Weekend Edition Sunday

Sunday Mornings from 6 to 9 a.m.
Rachel Martin
Dan Greenwood

On Sundays, Weekend Edition combines the news with colorful arts and human-interest features, appealing to the curious and eclectic. With a nod to traditional Sunday habits, the program offers a fix for diehard crossword addicts-word games and brainteasers with The Puzzlemaster, a.k.a. Will Shortz, puzzle editor of The New York Times. With Hansen on the sidelines, a caller plays the latest word game on the air while listeners compete silently at home. The NPR mailbag is proof that the competition to go head-to-head with Shortz is rather vigorous.

Another trademark of Sunday's program is "Voices in the News," a montage of sound bites from the past week, poignant in its simplicity. Hansen also engages listeners in her discussions with regular contributors, who cover a wide range of national and international issues.

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7:52am

Sun July 13, 2014
Deceptive Cadence

Richard Reed Parry Turns Musicians Into Metronomes

Originally published on Mon July 14, 2014 6:35 am

Richard Reed Parry is best known as a core member of Arcade Fire. His classical solo album, Music For Heart And Breath, comes out July 15.
Guillaume Simoneau Deutsche Grammophon

Richard Reed Parry is famous for making music sound big. As a core member of Arcade Fire, the Grammy-winning indie rock group from Montreal, he wields multiple instruments to help create deep, layered textures in which strings and synthesizers, slow ballads and disco dance tracks are all at home.

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7:52am

Sun July 13, 2014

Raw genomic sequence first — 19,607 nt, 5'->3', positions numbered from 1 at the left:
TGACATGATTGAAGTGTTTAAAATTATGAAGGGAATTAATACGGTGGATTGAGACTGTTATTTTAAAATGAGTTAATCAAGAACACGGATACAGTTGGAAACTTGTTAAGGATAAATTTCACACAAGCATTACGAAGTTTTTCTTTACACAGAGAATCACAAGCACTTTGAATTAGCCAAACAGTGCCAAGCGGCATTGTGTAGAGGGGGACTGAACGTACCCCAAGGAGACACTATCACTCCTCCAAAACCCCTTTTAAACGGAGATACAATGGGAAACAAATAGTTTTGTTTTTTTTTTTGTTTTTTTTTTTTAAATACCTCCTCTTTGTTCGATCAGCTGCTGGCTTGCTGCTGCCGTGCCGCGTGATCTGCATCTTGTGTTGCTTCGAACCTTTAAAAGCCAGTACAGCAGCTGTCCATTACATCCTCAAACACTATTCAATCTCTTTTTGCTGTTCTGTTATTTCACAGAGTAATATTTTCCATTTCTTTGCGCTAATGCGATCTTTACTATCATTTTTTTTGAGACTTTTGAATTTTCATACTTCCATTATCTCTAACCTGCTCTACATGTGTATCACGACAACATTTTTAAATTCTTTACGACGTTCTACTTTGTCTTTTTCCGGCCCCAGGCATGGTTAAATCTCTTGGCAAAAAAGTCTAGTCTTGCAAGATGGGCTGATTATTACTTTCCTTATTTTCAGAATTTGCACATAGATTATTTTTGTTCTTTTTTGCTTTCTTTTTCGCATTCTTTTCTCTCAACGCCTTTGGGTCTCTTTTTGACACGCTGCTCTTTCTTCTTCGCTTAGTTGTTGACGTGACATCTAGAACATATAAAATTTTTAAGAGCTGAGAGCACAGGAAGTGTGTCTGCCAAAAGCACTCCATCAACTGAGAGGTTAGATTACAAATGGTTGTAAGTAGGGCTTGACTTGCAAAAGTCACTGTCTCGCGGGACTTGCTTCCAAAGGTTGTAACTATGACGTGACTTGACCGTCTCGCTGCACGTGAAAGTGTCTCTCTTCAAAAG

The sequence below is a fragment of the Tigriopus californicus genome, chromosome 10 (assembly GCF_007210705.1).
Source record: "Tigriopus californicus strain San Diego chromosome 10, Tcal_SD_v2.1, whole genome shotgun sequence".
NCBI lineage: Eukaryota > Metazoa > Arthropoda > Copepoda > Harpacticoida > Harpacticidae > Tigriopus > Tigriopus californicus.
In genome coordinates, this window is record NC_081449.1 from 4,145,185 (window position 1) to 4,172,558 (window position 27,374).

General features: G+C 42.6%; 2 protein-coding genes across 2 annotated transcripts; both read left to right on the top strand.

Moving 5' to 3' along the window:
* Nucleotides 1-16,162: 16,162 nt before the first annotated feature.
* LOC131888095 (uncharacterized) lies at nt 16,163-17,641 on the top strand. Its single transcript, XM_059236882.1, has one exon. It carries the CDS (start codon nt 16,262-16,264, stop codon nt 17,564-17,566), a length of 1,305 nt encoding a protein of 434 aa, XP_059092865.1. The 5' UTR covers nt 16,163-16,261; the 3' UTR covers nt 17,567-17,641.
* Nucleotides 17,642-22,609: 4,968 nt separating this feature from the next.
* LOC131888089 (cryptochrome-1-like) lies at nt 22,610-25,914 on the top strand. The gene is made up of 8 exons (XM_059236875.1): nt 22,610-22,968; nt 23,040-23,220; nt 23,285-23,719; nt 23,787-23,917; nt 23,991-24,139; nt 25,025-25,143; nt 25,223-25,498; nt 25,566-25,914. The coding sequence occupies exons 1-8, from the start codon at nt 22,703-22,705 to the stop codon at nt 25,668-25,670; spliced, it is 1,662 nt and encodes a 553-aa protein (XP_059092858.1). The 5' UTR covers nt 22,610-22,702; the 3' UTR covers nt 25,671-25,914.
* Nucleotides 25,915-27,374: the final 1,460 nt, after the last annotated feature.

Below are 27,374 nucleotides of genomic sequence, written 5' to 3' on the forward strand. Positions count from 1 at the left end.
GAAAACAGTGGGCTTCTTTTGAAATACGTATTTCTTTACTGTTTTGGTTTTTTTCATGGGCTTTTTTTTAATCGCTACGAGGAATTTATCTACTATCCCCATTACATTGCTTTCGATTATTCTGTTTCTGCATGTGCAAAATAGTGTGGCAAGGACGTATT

Sports

Can Brazil Regain Soccer Glory With Beauty Over Brawn?

Originally published on Sun July 13, 2014 10:09 am

Brazil fans on Copacabana Beach were subdued during the third-place game against the Netherlands on Saturday. The national team gave them little to cheer about.
Mario Tama Getty Images

Copacabana Beach is supposed to be fun, but it wasn't Saturday night, after the Netherlands beat Brazil 3-0 in the World Cup third-place game.

That loss came on the heels of the 7-1 drubbing by Germany earlier in the week. It's the first time since 1940 that Brazil has lost consecutive home games, prompting calls for change in a country long associated with soccer splendor.

Sunday's championship match pits Germany against Argentina in Rio de Janeiro. But for Brazilian fans, the tournament that began a month ago with so much hope for the host country has ended with a thud.

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7:33am

Sun July 13, 2014
The Sunday Conversation

Soccer's Racism Problem In Need Of Follow-Through

Originally published on Sun July 13, 2014 7:32 pm

Retired U.K. soccer player Jason Roberts, seen here in 2012 playing for Reading, says he's experienced racism in the sport since his teens.
Scott Heavey Getty Images

Each week, Weekend Edition Sunday brings listeners an unexpected side of the news by talking with someone personally affected by the stories making headlines.

The 2014 World Cup winds down Sunday after a month of competition in which FIFA tried to emphasize unity and multiculturalism. The "Say No to Racism" slogan has been promoted on banners and in commercials.

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6:34am

Sun July 13, 2014
Sunday Puzzle

A Puzzle With Ch-Ch-Changes

Originally published on Sun July 13, 2014 9:47 am

NPR

On-air challenge: Today's puzzle is called "Ch-Ch-Ch-Changes." Every answer is a word starting with the letters "ch," and your clue will be an anagram of the word.

Last week's challenge: Name a famous actress of the past whose last name has five letters. Move the middle letter to the end to name another famous actress of the past. Who are these actresses?

Answer: Greta Garbo/Eva or Zsa Zsa Gabor

Winner: Craig Moreland from Okemos, Mich.

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3:23am

Sun July 13, 2014
Music Interviews

The New Thing In Jazz, Revisited

Originally published on Sun July 13, 2014 9:47 am

New Orleans pianist Henry Butler (left) and arranger and trumpeter Steven Bernstein will release their collaborative record, Viper's Drag, in the U.S. on July 15.
Courtesy of the artist

Impulse Records is the legendary label that proudly delivered the "new thing" in jazz in the 1960s: avant-garde records from the likes of John Coltrane and Pharaoh Sanders. It also helped jazz cross over to a larger audience; quite a few flower children bought Impulse albums.

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